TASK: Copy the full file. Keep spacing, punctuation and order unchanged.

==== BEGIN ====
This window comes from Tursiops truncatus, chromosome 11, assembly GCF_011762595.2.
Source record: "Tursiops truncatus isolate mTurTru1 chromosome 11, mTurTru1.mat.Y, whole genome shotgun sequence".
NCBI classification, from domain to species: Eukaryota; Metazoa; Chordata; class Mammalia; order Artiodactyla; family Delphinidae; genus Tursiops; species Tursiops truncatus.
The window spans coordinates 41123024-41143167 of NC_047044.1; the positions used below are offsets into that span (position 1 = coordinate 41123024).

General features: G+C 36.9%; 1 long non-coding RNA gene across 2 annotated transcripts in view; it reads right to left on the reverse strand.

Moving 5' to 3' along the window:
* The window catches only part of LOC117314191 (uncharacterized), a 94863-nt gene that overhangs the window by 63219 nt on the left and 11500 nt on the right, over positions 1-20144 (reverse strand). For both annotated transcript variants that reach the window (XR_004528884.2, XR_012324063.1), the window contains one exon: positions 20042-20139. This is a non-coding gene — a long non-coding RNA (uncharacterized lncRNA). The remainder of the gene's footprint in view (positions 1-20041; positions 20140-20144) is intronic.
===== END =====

This window comes from Tursiops truncatus, chromosome 11, assembly GCF_011762595.2.
Source record: "Tursiops truncatus isolate mTurTru1 chromosome 11, mTurTru1.mat.Y, whole genome shotgun sequence".
NCBI classification, from domain to species: Eukaryota; Metazoa; Chordata; class Mammalia; order Artiodactyla; family Delphinidae; genus Tursiops; species Tursiops truncatus.
The window spans coordinates 41123024-41143167 of NC_047044.1; the positions used below are offsets into that span (position 1 = coordinate 41123024).

General features: G+C 36.9%; 1 long non-coding RNA gene across 2 annotated transcripts in view; it reads right to left on the reverse strand.

Moving 5' to 3' along the window:
* The window catches only part of LOC117314191 (uncharacterized), a 94863-nt gene that overhangs the window by 63219 nt on the left and 11500 nt on the right, over positions 1-20144 (reverse strand). For both annotated transcript variants that reach the window (XR_004528884.2, XR_012324063.1), the window contains one exon: positions 20042-20139. This is a non-coding gene — a long non-coding RNA (uncharacterized lncRNA). The remainder of the gene's footprint in view (positions 1-20041; positions 20140-20144) is intronic.